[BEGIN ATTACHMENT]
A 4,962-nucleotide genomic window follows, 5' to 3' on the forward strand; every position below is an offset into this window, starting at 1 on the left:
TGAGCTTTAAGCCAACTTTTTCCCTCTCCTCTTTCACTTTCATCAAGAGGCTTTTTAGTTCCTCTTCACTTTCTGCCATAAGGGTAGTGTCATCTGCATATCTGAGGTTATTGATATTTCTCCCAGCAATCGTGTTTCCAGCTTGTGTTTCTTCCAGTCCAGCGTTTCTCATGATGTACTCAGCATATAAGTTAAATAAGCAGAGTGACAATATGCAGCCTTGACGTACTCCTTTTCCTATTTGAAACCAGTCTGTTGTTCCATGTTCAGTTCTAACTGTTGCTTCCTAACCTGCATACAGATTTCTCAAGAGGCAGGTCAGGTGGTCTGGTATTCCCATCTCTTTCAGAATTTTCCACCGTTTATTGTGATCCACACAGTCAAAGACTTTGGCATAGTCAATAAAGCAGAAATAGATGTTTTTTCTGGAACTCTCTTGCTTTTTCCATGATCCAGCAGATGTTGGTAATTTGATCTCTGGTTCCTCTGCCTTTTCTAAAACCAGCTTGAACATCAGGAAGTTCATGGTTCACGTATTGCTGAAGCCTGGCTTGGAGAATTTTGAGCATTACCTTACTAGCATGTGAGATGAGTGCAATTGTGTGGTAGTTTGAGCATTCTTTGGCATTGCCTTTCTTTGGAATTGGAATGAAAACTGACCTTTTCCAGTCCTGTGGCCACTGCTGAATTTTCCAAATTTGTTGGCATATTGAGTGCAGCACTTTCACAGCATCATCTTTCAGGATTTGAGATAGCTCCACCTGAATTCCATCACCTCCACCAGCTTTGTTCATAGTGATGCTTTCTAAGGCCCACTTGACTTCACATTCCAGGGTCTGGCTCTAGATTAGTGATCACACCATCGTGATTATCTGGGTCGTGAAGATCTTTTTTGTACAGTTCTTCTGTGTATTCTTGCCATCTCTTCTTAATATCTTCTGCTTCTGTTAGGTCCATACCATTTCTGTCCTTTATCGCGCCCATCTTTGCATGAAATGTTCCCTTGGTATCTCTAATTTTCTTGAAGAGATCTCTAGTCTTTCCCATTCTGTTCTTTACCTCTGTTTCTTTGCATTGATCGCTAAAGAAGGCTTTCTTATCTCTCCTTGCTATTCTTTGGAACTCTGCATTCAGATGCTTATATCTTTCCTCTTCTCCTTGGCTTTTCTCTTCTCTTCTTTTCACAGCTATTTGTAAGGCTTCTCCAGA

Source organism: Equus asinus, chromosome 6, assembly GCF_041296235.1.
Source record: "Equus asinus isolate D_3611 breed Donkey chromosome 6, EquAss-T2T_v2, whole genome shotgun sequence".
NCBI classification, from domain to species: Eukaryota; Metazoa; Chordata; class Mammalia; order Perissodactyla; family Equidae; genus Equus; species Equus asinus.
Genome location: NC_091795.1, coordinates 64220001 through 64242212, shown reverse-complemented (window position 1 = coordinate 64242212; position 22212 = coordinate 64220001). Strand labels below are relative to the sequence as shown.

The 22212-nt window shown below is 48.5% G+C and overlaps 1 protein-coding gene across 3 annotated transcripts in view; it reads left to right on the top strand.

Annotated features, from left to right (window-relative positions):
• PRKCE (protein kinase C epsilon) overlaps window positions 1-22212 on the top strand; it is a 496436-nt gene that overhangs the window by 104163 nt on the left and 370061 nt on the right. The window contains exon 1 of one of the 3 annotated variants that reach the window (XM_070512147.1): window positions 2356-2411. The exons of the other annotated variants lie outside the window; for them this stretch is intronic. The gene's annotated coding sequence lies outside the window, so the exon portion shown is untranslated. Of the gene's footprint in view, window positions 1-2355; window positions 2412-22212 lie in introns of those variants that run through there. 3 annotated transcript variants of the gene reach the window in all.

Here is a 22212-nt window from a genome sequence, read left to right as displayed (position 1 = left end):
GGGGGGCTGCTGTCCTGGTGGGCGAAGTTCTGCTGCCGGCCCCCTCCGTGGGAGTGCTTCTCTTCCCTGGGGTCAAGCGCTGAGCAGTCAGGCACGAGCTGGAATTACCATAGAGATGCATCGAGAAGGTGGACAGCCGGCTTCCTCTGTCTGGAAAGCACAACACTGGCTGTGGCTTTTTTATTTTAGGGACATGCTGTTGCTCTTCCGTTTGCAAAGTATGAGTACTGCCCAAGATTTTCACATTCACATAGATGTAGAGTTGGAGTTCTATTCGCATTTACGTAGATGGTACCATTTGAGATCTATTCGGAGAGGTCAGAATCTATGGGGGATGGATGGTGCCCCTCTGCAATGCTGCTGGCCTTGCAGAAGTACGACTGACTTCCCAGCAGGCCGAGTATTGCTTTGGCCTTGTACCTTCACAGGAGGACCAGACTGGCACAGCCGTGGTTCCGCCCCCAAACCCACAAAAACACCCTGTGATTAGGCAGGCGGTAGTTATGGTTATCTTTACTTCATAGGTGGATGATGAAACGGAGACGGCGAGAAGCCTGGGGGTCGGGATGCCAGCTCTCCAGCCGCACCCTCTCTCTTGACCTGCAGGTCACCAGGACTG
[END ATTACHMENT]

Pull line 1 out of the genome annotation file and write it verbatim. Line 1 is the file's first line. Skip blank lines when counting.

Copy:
A 4,962-nucleotide genomic window follows, 5' to 3' on the forward strand; every position below is an offset into this window, starting at 1 on the left: